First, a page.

I knew I was ready for a change. The time had come to retire from my corporate job at Wells Fargo. I dreamed of traveling the country and the world with my wife and creative partner Letishia. We wanted to tell stories from our own perspectives using still and motion pictures. And we wanted to see our niece Tishara play her senior season of high school basketball in Flandreau, South Dakota. Letishia is Diné and grew up on the Navajo Reservation in Northern Arizona before going to college at the University of Arizona and Pima Community College in Tucson, Arizona, We talked about traveling to South Dakota to be closer to Letishia’s family especially after my mother passed away. Letishia left the Navajo reservation when she was 18 and really hadn’t been around her family much during her own personal explorations that included stops in Phoenix, Scottsdale, and Denver. Returning to South Dakota would be a great opportunity to have some much needed time with her brother, mother, and our other niece and nephew.

As Tishara’s basketball season progressed, everything came down to the last game of the season — and potentially the last game of her high school career. Tishara hit seven three-pointers that night, and the girls won the game and a trip back to the state basketball tournament in Rapid City. Then the Covid-19 Pandemic changed the way we’d live our lives for the rest of the foreseeable future. The girl’s state basketball tournament was cancelled and cities and states around the country began to implement stay-at-home orders, effectively shutting down most or all of our daily activities.

The national media’s coverage of the uprising in Minneapolis pushed me to archive and document what was happening from our own viewpoint of being on the front lines of the social justice uprising.

Then I saw the video of George Floyd being murdered by four Minneapolis Police officers. After deciding to stay in South Dakota due to the rising Covid-19 cases in Colorado, I immediately wanted to make the three-hour drive to Minneapolis. Debating if I should go, I asked Letishia if she would make the trip with me as an activist first and foremost. The national media’s coverage of the uprising in Minneapolis pushed me to archive and document what was happening from our own viewpoint of being on the front lines of the social justice uprising we were all witnessing in front of us. Often times people of color are not given the space to tell our own stories, and I felt in this moment I had to show the world images that caused us to look at this movement from a different emotional perspective.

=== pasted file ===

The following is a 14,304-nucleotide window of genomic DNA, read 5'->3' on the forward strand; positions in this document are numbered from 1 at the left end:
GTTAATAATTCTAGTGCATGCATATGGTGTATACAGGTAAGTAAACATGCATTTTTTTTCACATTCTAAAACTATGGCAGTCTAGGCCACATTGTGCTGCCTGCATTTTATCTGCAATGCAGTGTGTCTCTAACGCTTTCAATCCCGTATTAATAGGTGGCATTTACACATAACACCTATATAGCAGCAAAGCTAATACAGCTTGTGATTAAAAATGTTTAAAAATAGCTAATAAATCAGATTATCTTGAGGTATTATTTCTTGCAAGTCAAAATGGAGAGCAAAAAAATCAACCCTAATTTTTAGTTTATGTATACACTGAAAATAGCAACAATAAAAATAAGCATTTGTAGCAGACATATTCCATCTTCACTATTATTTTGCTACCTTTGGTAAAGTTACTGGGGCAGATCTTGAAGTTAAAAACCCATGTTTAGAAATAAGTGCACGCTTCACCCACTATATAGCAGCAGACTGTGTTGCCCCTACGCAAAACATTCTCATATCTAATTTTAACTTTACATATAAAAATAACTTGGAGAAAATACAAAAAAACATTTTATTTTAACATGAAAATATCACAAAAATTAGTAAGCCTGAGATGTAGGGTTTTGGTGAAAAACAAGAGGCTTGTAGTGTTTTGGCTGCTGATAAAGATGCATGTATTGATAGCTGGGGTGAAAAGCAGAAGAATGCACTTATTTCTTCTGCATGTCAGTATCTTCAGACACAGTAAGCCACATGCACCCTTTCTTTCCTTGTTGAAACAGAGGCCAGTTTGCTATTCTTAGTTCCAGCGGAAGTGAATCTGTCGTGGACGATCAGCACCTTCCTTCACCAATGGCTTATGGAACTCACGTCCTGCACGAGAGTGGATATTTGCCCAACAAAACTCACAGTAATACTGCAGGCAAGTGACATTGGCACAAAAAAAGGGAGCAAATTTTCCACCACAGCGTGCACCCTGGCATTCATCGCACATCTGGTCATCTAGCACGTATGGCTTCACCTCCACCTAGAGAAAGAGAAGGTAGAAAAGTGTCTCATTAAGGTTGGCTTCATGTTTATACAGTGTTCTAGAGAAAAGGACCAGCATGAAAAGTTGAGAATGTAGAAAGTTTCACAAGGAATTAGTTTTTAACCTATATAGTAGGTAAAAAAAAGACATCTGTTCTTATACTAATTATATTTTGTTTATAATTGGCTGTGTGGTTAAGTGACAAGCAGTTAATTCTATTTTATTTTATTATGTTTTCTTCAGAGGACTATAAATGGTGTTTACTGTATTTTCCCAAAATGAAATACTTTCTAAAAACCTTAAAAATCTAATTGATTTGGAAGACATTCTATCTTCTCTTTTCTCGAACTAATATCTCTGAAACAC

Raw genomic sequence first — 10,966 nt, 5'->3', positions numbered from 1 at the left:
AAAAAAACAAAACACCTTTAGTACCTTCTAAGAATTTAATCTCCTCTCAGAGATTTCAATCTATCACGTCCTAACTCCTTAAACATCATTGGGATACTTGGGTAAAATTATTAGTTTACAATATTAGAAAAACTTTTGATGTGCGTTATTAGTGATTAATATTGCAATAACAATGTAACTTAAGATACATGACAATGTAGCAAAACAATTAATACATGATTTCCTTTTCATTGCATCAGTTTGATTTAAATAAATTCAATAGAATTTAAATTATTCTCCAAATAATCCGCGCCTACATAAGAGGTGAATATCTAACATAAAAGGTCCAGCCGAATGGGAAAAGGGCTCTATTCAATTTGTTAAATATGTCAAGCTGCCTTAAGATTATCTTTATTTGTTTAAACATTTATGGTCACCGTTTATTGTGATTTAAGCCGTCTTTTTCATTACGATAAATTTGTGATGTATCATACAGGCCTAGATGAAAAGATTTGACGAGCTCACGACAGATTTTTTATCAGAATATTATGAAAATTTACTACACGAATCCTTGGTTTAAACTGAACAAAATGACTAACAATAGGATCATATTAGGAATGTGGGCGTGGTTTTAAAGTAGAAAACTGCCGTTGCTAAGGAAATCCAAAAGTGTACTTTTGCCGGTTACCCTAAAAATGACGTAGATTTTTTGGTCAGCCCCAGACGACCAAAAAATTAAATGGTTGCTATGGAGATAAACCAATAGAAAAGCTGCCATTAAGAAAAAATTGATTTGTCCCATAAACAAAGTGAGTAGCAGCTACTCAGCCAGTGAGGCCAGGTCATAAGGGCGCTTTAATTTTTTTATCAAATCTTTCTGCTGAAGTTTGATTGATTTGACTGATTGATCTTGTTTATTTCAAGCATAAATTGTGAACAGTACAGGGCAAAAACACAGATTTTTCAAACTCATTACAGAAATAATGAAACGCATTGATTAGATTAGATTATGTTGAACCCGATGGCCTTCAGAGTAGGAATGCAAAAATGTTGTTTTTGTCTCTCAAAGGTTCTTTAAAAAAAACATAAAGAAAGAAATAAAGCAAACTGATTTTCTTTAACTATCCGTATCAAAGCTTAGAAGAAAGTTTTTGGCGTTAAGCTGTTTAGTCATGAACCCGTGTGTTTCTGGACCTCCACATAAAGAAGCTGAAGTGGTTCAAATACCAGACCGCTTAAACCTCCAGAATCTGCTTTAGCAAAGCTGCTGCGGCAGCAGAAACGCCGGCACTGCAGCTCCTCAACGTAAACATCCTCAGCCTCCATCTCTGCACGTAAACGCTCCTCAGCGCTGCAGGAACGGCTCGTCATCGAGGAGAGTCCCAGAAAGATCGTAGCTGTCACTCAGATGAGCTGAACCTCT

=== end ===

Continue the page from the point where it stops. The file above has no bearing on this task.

Lakota protests of President Trump and South Dakota Governor Noem’s 4th of July celebration on Lakota Lands.

We traveled to Keystone, South Dakota, on July 3 to document the Lakota’s protests of President Trump and South Dakota Governor Noem’s 4th of July celebration on Lakota Lands without the consultation or permission of the Lakota Tribal Council. We were blessed with an amazing interview with community leader Chase Iron Eyes of the Lakota People’s Law Project. Chase’s seven-minute interview was, among many things, a powerful message about solidarity, the land back movement, community, and reparations. His words matched the intensity, energy and courage I witnessed throughout the day. The thoughtful strategy and execution by about 200 Black Hills Land Defenders led by Nick Tilsen of NDN Collective was effective in delaying the President’s event while elevating the call for Indigenous lands to be returned to their original stewards. I left the Black Hills even more inspired than when I had arrived.

Demonstrators delayed the President’s event while elevating the call for Indigenous lands to be returned to their original stewards.

When I returned to Flandreau, I wanted to know more about the Flandreau Santee Sioux Tribe. I found out about a Rejuvenation Round Dance taking place in Flandreau which was organized by Dakota Language Director Dustin Beaulieu, the Flandreau Santee Sioux Tribe, and other community members. I reached out to Dustin to see if it would be okay to photograph and record parts of the round dance that were not sacred. After a phone conversation Dustin agreed to allow me to document the round dance and asked me if I would in fact be the photographer for the event as the photographer they had couldn’t make it. Dustin wanted to archive this round dance as a part of the tribe’s history during the pandemic. I was honored to be able to do something like this. The significance of this moment was also heightened because Flandreau hadn’t had a round dance in over 40 years.